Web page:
If you're in a difficult financial situation from which you don't anticipate recovering, then you might be considering the option to file for chapter 7 bankruptcy. By declaring chapter 7 bankruptcy, you may be able to have a great deal of your debt discharged, although you may lose some of your assets in the process. Before you decide whether or not chapter 7 is right for you, however, there are some myths you need to know the truth behind.
Myth 1: Your Credit Score Will Take a Huge Hit
A lot of people are hesitant to file for bankruptcy because they're worried it'll cause a huge hit to their credit scores. However, the truth is that if you're already in a difficult enough financial situation to consider filing for bankruptcy in the first place, your credit score is likely already suffering. While it's true that a bankruptcy will affect your credit score, continuing in the financial situation you're in now may be more harmful to your credit score in the long run.
Myth 2: You'll Never Be Able to Take Out a Loan Again
Keep in mind that a chapter 7 bankruptcy doesn't stay on your financial record forever. In fact, a chapter 7 filing will remain on your credit for 10 years; after that point, it can no longer be considered by a lender in determining whether or not you qualify for a loan. Not to mention, with responsible budgeting and spending after your bankruptcy, you can very well rebuild your credit to the point that you can get approved for loans, mortgages, and rental agreements.
Myth 3: It'll Take Care of All Your Outstanding Debts
While chapter 7 bankruptcy is designed to help discharge a number of outstanding debts, it's important to understand that there are certain types of debt that often cannot be discharged by chapter 7 bankruptcy. This includes student loan debt, so be sure to find out what's eligible to be handled through your filing for bankruptcy and what debt you might be left with after the fact.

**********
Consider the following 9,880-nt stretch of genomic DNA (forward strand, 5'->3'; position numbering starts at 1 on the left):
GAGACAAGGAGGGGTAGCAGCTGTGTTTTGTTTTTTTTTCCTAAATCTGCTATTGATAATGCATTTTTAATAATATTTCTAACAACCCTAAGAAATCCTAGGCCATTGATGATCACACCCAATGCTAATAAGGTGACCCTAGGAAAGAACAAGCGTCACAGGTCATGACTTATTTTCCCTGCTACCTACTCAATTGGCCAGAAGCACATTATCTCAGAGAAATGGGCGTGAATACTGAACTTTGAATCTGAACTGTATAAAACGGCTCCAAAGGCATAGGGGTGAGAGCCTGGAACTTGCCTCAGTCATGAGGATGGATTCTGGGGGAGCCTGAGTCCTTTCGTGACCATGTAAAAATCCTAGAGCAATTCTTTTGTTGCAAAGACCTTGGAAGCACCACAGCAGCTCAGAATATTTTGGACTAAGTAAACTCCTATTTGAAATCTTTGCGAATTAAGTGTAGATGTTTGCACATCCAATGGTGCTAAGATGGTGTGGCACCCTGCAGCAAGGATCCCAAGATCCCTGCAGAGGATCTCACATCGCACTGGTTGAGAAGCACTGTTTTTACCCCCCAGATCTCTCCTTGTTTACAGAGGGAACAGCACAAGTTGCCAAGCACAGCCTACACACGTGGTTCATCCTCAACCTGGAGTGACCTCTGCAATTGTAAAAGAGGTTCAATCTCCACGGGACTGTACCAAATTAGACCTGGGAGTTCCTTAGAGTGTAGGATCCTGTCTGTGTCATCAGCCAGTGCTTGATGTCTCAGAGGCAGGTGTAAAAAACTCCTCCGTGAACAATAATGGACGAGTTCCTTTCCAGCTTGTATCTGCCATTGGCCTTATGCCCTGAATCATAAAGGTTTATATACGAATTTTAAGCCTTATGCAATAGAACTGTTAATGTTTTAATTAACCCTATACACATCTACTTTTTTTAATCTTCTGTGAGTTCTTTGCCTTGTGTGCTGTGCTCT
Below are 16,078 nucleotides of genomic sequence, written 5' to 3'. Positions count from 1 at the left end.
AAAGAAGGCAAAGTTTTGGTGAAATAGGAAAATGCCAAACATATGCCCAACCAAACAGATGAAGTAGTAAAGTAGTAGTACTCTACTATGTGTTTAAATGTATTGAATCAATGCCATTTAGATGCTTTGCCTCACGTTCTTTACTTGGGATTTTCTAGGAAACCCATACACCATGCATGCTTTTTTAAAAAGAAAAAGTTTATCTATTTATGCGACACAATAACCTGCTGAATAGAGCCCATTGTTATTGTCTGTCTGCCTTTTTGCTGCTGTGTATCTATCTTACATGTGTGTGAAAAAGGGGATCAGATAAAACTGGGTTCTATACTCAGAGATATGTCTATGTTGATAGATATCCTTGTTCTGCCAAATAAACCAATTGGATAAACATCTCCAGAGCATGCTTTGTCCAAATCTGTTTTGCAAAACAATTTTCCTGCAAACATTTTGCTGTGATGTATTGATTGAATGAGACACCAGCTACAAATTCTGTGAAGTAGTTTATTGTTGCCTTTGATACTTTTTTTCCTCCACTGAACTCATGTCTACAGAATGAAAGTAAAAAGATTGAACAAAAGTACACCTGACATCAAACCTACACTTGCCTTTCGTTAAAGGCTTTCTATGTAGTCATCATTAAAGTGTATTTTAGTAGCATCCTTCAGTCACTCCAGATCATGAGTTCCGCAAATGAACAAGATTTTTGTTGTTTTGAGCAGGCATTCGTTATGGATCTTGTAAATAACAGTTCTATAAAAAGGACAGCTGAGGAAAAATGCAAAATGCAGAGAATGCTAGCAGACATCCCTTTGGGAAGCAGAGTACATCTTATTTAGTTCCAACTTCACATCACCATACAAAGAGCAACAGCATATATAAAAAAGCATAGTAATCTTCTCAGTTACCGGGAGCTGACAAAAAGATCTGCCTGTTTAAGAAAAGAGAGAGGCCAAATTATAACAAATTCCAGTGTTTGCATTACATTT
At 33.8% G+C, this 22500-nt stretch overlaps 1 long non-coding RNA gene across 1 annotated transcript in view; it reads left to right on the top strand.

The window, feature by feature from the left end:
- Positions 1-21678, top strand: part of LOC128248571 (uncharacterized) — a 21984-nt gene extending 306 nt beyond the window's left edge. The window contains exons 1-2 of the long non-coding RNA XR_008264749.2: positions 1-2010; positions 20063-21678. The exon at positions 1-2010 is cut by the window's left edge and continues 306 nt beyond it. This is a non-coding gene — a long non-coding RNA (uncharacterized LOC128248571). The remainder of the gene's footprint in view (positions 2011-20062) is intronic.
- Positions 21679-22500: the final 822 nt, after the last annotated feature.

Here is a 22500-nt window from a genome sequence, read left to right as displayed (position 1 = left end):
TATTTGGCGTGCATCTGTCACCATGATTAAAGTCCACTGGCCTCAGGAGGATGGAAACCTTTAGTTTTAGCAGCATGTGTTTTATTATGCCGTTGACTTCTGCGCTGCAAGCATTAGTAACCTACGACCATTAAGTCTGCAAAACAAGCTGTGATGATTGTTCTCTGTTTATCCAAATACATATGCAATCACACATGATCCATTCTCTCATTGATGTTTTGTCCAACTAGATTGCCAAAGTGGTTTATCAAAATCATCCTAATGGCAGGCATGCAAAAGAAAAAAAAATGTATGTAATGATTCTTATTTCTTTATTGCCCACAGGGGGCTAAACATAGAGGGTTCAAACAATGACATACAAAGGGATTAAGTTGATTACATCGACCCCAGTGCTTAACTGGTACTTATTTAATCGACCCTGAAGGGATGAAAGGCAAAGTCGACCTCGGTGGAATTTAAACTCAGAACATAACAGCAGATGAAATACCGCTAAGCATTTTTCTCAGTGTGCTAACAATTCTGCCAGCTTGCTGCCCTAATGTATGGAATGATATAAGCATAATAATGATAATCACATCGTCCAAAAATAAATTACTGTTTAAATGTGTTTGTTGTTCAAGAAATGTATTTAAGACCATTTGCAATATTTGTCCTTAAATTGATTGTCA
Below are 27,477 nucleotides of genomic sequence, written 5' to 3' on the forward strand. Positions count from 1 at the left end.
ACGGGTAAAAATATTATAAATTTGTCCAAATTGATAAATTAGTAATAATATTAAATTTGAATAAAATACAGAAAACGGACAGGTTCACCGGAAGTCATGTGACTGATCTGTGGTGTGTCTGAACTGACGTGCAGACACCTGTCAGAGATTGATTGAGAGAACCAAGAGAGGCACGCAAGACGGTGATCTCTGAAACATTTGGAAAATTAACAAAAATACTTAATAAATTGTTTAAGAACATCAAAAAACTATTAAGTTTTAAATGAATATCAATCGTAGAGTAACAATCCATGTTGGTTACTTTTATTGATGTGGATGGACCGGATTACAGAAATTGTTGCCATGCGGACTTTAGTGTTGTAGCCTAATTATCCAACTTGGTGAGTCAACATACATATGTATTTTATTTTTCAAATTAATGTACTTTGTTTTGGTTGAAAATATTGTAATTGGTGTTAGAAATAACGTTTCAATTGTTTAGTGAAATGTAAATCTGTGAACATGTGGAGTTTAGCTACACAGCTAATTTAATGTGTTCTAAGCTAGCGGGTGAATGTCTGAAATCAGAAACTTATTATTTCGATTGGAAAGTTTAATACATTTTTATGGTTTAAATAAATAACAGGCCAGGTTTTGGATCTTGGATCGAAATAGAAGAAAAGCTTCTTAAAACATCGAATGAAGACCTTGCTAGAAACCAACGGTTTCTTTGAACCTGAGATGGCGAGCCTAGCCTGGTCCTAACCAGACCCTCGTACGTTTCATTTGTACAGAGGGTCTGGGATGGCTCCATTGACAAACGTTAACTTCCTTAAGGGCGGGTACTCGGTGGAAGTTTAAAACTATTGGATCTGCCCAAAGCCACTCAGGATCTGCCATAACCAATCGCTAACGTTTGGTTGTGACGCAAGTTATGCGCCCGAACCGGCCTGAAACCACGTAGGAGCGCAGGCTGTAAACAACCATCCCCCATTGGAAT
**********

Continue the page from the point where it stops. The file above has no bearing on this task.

Myth 4: Hiring a Bankruptcy Attorney is a Waste
Finally, if you're thinking about filing for chapter 7 bankruptcy, it's always in your best interest to hire an attorney. A bankruptcy attorney will work out an agreement with you that will make the services affordable, and an attorney is extremely valuable in helping you throughout the often complicated filing process.
I'll be up front: I have a criminal record. As someone who's spent lots--and lots--of time looking for a job in my life, I've gotten used to being up front with this fact. It's difficult to get hired with this on my record, and frankly, it never gets less scary to have to tell an interviewer about it. But that doesn't mean I'm unemployable. I'm a hard worker who can bring a lot to any company. And I also know what an employer needs to do for me. I know my rights. There's no federal law protecting me from discrimination due to my record, but there are plenty of state laws that make it a little easier for me. If you're looking for a job and you have a criminal record, read through this information. Protect yourself during a job search. Know your rights.